TK: By season two, I was a staff writer on it so I got to really concentrate on developing those scripts especially mandated to do the Scrooge Christmas episode. They were all written under a lot of pressure because they wanted to get the show episodes out on one tight schedule at first. Still, I got some latitude to pitch and break stories with Jon and we certainly knew the tone and the characters better in that season so we got to play a little more.
The rollout of season two became confusing as it came so much later than Jon and I had anticipated and so at the very end after we'd both been let go from the show then the season two shows finally came out quite a bit later than we expected.
Overall, I'm very proud of any of the writing that I did in season two and I'm grateful that the audience has embraced and enjoyed the episodes of Be Cool Scooby-Doo that I was involved in.
Scoobypedia: Is there anything you're particularly proud of that maybe hadn't been done before, or just in general?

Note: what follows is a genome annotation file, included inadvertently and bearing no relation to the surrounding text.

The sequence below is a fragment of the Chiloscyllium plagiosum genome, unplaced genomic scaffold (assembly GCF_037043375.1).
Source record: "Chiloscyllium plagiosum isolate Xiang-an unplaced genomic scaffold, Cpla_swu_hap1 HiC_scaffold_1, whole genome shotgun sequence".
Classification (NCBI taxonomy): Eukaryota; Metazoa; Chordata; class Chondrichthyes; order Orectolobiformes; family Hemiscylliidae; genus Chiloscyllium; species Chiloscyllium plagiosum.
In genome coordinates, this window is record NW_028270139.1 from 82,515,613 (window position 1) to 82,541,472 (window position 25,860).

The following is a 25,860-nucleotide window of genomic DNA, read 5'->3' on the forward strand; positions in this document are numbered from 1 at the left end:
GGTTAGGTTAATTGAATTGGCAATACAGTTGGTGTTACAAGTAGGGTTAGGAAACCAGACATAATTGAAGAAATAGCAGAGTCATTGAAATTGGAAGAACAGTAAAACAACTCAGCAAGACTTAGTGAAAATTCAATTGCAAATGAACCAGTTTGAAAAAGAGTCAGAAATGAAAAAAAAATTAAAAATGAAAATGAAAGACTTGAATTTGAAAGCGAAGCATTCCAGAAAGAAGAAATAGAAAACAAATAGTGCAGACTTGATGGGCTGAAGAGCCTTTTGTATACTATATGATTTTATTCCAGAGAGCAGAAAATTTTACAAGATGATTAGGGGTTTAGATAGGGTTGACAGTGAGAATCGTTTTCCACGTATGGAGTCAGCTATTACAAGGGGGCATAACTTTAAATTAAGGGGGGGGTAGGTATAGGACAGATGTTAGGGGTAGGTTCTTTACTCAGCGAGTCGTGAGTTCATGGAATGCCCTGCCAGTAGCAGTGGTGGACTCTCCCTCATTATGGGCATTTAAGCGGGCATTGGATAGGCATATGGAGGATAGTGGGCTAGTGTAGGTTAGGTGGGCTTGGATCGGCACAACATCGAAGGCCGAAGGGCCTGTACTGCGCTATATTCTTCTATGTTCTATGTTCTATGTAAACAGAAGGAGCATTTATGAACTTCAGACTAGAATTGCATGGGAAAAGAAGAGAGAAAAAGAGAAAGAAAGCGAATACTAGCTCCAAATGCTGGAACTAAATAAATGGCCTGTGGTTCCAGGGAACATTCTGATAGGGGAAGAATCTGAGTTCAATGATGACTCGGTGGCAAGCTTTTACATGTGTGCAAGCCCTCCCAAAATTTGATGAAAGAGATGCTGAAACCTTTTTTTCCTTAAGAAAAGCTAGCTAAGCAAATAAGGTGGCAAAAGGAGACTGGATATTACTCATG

TK: I was proud that I was able to deliver my own voice and that the trust that was placed in me was earned and it was an interesting challenge to write for an existing property like Scooby which I hadn't done before and animation which is always fun because it's the theater of the mind which can go on some wonderful flights of fancy because it becomes a drawing which can often be more ambitious and absurdist as animation. It's always cool to be a staff writer on the network show. I would love to be involved in another studio production and I look forward to doing it again.
Scoobypedia: Was there anything you would've liked to have done that missed out on? Are there still more stories to tell?
TK: Honestly, we were just getting a full head of steam when I had to step away.